Appeal from Final Order Entered March 29th, 1976, of the Court of Common Pleas, Criminal Division, of Lackawanna County at No. 485, 1976. No. 1526 October Term, 1976.
Thomas P. Kennedy, Scranton, for appellant.
No appearance entered nor brief submitted for appellee.
Watkins, President Judge, and Jacobs, Hoffman, Cercone, Price, Van der Voort and Spaeth, JJ. Price, J., files a dissenting opinion.
[ 246 Pa. Super. Page 181]
Appellant contends that the lower court improperly rejected his application for a private detective's license. We agree and, therefore, remand with a direction that the lower court grant appellant a private detective's license.
On March 3, 1976, appellant filed an application for a private detective's license in the Court of Common Pleas of Lackawanna County, Criminal Division. As part of his application, appellant submitted two letters regarding
[ 246 Pa. Super. Page 182]
his past work experience. Pennsylvania Auditor General Robert B. Casey wrote that appellant had been employed for over three years in the Department of the Auditor General as a detective in its Bureau of Investigations. Appellant's duties consisted of investigating violations of Pennsylvania law and reporting the results to state enforcement agencies. More specifically, appellant conducted surveillances, collected evidence, contacted informants, examined records, interviewed witnesses, interrogated suspects, and prepared detailed reports of investigations setting forth the evidence, facts, and conclusions. The Chief Counsel to the Auditor General, appellant's immediate superior, submitted a letter confirming the details of appellant's work experience outlined above. The Chief Counsel emphasized the difference between the Bureau of Investigations and other bureaus of the Department of the Auditor General which were primarily engaged in auditing State and State-supported agencies. Appellant also submitted excerpts from his work file documenting the above activities and demonstrating that appellant investigated crimes committed by state contractors and cases involving lost or stolen property.
On March 29, 1976, the lower court rejected appellant's application because it believed that appellant lacked the qualifications required by the Private Detective Act of 1953.*fn1 Section 14 of that Act requires that "[e]very . . . applicant shall establish, to the satisfaction of the court of quarter sessions and by at least two duly acknowledged certificates, that such applicant . . . has been regularly employed as a detective, or shall have been a member of the United States government investigative service, a sheriff, a member of the Pennsylvania State Police, or a member of a city police department of a rank or grade higher than that of patrolman, for a period of not less than three years." The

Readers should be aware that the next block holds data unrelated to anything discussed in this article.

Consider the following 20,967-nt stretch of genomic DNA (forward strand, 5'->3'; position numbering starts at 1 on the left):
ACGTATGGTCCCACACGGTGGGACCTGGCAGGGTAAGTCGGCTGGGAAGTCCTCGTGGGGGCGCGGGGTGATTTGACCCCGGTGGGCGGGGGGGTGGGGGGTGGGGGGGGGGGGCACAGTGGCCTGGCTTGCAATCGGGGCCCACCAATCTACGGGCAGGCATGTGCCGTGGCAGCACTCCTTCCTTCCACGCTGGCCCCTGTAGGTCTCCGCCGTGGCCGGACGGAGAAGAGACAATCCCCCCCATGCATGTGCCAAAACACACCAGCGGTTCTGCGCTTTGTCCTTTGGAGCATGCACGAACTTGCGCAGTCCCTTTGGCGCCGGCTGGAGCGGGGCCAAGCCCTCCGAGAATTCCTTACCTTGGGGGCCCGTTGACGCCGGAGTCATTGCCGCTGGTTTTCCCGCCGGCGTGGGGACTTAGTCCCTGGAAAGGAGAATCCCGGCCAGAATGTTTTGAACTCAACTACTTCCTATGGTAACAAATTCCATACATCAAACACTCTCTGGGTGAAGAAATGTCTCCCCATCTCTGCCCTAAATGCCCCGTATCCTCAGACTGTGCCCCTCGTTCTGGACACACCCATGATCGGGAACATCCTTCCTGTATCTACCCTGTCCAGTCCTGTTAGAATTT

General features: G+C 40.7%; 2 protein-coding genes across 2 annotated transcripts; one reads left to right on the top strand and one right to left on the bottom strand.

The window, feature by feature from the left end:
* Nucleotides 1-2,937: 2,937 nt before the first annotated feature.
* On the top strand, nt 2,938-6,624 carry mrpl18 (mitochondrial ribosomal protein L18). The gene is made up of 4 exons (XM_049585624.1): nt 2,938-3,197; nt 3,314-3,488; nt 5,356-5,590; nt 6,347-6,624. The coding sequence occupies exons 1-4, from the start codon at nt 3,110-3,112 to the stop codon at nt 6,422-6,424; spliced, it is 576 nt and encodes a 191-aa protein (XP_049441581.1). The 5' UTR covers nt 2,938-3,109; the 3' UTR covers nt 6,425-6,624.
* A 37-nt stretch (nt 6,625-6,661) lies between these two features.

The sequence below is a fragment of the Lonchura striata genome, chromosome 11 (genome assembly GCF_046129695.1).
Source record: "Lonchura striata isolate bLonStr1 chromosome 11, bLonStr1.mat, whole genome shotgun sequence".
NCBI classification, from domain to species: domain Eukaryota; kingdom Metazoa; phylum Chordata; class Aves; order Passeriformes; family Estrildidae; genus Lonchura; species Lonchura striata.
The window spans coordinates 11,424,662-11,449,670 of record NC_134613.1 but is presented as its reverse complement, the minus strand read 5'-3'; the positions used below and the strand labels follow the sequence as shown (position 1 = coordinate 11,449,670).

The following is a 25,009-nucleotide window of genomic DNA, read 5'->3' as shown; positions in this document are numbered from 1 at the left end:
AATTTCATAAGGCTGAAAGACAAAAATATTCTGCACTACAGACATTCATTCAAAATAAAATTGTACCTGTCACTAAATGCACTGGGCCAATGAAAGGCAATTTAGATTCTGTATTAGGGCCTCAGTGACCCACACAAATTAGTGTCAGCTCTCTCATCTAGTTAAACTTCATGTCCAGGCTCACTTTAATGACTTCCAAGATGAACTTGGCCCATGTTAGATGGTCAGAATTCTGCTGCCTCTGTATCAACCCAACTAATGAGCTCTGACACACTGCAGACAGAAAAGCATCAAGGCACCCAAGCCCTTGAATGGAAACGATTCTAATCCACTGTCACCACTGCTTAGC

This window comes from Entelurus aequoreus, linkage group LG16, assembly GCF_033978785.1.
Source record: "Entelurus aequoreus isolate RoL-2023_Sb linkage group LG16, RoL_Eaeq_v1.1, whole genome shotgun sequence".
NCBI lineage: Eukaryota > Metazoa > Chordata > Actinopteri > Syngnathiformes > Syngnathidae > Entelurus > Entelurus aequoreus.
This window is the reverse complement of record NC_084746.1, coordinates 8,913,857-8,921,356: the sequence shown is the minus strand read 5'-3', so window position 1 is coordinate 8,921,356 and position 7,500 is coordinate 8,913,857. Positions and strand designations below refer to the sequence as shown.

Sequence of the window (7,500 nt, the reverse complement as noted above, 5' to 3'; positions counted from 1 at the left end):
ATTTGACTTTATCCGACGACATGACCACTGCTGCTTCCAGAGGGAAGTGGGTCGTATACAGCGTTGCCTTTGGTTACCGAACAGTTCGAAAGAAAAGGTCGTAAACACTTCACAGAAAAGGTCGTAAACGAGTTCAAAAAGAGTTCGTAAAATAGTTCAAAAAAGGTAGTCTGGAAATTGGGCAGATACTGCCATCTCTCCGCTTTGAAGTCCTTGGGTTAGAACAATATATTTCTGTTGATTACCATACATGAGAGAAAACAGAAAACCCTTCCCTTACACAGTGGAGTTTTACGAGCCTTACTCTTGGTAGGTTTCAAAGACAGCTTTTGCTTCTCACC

[ 246 Pa. Super. Page 183]
lower court concluded that appellant's character is impeccable and his training and experience in mixed investigative work for the Auditor General's Office has been extensive. Appellant also attended 400 hours at a police recruit school at the Harrisburg Area Community College. The lower court conceded that "[t]here is little doubt that petitioner would make an excellent detective," but nevertheless denied his application because he failed to show that he had been "regularly employed as a detective."*fn2 The court cited the following factors in support of its decision: appellant did not have the power to arrest, appellant had to refer cases to the Department of Justice for prosecution, and the Auditor General's inquiries normally concerned accounting matters.
We must determine whether appellant's work experience in the Bureau of Investigations of the Department of the Auditor General is sufficient to establish that he "has been regularly employed as a detective." Our guidelines for this determination are ill-defined: no Pennsylvania appellate court case addresses the scope of this statutory provision and the Private Detective Business Act does not define "detective." However, the ...